Jewels that after belonged to Maharani Jindan Kaur, the final spouse of Sikh Empire ruler Maharaja Ranjit Singh, and which have been later inherited by her granddaughter, Princess Bamba Sutherland, have been among the many highlights of an public sale in London. A collective lot of a gem-set gold brow pendant, or chand-tikka, a gem-set gold mirrored roundel and a pearl-mounted gold pendant went beneath the hammer for over 62,500 kilos and different uncommon artefacts courting again to the Nineteenth century additionally attracted many bids on the Bonhams Islamic and Indian Artwork sale this week.
“As the one surviving widow of Ranjit Singh, Jindan Kaur (1817-1863) led a spirited resistance to the encroachment of the British into Punjab however was ultimately compelled to give up. Greater than 600 items of her jewelry from the legendary treasury of Lahore have been confiscated, and he or she was imprisoned earlier than escaping to Nepal in 1848,” notes Bonhams, in reference to the jewelry.
The public sale home believes the jewelry within the sale this week was virtually actually throughout the casket of jewels handed again to Maharani Jindan Kaur by the British authorities when she agreed to reside in London together with her son, Duleep Singh, with whom she was reunited in Calcutta in 1861.
Though Prince Duleep Singh ultimately returned to Lahore, his eldest daughter Princess Bamba remained in England, the place she had been born and raised, and went on to attend Oxford College and medical faculty within the US. A frequent customer to her ancestral house, the Princess ultimately settled completely in Lahore in the direction of the tip of her life, presenting the jewels to her companion and buddy, Mrs Dora Crowe.
“These are fantastic jewels in their very own proper, made extra particular nonetheless by their wealthy and interesting historical past – the round stoned gold and the mirrored brooch was, in keeping with Princess Bamba, previously a part of Maharajah Duleep Singh’s horse harness. They symbolize a outstanding hyperlink again to one of many richest treasuries on this planet,” mentioned Oliver White, Bonhams Head of Islamic and Indian Artwork.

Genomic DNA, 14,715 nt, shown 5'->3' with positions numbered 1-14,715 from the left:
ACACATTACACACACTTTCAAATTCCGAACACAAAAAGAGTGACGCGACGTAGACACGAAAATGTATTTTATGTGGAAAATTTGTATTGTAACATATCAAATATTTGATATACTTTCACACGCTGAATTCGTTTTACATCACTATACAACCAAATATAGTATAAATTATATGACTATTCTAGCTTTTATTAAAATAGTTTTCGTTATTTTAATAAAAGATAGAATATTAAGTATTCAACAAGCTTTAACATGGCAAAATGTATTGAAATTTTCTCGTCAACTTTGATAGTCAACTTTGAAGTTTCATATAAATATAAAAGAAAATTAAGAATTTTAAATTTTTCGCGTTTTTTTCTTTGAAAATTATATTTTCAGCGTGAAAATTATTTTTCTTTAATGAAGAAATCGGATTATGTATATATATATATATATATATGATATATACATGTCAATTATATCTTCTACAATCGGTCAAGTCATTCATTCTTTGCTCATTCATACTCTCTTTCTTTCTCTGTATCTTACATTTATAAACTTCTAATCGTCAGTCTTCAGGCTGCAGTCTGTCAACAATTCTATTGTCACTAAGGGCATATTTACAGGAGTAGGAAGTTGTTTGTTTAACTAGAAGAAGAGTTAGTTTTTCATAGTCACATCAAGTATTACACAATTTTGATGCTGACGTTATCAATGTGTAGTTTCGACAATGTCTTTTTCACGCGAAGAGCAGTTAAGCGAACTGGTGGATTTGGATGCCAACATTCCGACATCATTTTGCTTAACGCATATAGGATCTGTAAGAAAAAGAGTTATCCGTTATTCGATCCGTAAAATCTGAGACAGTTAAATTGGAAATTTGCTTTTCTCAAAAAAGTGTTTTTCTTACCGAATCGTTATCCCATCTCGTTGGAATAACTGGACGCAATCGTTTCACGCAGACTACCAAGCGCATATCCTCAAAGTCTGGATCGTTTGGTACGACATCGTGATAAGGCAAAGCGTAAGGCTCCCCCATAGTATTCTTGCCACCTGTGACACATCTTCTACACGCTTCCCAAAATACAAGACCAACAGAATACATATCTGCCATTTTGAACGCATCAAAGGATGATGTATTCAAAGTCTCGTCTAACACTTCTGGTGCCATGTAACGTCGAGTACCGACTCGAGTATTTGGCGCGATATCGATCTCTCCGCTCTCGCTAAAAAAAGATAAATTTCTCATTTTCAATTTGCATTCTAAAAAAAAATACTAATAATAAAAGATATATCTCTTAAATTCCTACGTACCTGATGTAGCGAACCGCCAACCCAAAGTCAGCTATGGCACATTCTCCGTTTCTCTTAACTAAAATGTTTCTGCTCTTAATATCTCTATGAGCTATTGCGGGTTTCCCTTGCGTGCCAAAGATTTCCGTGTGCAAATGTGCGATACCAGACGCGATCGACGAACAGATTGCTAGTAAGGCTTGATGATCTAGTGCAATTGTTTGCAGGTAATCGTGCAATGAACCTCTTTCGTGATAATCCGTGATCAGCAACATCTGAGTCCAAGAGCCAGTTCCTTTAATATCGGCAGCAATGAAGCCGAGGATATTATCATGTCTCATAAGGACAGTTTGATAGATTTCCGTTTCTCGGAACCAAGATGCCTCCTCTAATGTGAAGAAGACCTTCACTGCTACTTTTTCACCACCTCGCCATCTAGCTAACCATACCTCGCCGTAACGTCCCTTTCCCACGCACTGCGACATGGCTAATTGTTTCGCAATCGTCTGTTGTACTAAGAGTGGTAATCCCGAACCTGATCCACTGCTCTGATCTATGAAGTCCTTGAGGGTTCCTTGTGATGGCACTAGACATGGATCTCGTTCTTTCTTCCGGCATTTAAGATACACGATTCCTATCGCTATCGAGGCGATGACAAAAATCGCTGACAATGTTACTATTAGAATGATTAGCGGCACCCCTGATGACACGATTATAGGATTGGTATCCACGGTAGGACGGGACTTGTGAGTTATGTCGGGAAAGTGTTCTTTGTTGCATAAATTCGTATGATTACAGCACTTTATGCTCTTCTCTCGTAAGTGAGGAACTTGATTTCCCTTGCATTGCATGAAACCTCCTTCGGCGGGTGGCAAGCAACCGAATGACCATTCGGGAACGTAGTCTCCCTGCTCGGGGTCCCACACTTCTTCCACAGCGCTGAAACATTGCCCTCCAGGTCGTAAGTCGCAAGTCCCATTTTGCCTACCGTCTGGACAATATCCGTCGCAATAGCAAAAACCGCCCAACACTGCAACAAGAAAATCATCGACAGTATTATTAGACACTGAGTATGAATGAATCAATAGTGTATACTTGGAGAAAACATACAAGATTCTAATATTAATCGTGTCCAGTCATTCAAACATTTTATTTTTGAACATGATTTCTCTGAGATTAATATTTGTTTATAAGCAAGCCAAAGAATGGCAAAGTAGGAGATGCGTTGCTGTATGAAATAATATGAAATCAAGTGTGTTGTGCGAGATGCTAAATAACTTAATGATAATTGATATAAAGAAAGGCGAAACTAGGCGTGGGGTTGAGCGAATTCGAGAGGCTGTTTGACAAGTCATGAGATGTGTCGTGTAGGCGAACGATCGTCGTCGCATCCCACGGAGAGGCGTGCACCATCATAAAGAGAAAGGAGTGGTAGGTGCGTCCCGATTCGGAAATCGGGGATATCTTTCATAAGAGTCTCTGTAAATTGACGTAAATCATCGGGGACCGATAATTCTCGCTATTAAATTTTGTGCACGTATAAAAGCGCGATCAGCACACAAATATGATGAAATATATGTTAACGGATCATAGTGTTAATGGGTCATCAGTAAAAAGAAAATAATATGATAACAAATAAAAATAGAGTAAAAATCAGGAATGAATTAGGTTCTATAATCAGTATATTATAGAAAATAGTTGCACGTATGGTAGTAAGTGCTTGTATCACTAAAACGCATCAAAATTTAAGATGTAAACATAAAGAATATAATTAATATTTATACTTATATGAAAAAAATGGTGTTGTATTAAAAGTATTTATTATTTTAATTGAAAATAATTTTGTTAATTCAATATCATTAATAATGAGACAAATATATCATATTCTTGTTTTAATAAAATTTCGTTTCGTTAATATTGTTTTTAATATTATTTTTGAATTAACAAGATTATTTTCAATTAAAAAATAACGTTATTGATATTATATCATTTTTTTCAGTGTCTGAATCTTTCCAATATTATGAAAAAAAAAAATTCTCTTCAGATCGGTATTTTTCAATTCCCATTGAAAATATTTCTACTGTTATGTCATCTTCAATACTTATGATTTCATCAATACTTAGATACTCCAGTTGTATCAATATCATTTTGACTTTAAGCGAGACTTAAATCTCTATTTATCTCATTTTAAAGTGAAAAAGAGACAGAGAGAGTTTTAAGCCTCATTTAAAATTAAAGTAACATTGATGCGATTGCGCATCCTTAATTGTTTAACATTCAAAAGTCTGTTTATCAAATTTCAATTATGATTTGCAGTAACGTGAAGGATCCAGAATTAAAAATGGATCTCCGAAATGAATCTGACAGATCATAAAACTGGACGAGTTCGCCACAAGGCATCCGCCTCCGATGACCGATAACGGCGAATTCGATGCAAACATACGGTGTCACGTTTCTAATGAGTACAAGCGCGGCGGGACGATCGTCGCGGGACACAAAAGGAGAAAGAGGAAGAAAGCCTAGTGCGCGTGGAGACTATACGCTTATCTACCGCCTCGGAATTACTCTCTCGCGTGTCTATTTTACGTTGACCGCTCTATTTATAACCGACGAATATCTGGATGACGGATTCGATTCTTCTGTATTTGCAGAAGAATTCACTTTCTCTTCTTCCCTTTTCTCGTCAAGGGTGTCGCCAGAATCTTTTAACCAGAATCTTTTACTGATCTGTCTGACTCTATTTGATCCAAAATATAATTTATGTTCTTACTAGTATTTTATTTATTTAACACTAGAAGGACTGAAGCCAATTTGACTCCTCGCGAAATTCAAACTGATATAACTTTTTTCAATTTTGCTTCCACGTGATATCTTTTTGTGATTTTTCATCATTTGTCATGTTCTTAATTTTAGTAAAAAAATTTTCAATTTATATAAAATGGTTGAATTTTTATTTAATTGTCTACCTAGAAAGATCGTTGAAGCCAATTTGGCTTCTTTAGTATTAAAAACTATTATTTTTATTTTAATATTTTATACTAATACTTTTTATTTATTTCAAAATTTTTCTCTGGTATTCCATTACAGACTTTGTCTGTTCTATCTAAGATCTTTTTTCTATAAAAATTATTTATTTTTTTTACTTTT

Among the different highlights from the public sale included a uncommon and enormous Nineteenth-century panoramic watercolour view of the Golden Temple and the town of Amritsar, attributed to Cyril Herbert (1847-1882). The portray, believed to be the most important depiction of the Golden Temple in watercolour ever to have come onto the market, went beneath the hammer for 75,062 kilos.
Among the different Indian treasures included a big and spectacular portrait by Colesworthy Grant of Rajah Shere Singh Attariwala – a formidable commander through the Second Anglo-Sikh Warfare (1848-49), as soon as owned by the Marquess of Dalhousie, Governor-Normal of India.
“The Sikh Khalsa Military was beneath his command on the Battle of Chillianwallah in January 1849, one of many hardest fought battles within the historical past of the British Military. After the defeat on the Battle of Gujarat in February 1849, he was imprisoned at Allahabad and later transferred to Fort William, Calcutta till January 1854. He died in exile in Benares in 1858,” notes the related historical past.
A portrait of Sikh Guru Gobind Singh, captioned in Gurmukhi script with the phrases ‘vah vah gobind singh ape gur-chela’, or wondrous, wondrous is Gobind Singh, he himself is the Guru and the disciple; and 4 work from an album depicting tradespeople, entertainers and fakirs from Nineteenth century Punjab have been additionally among the many tons to go beneath the hammer.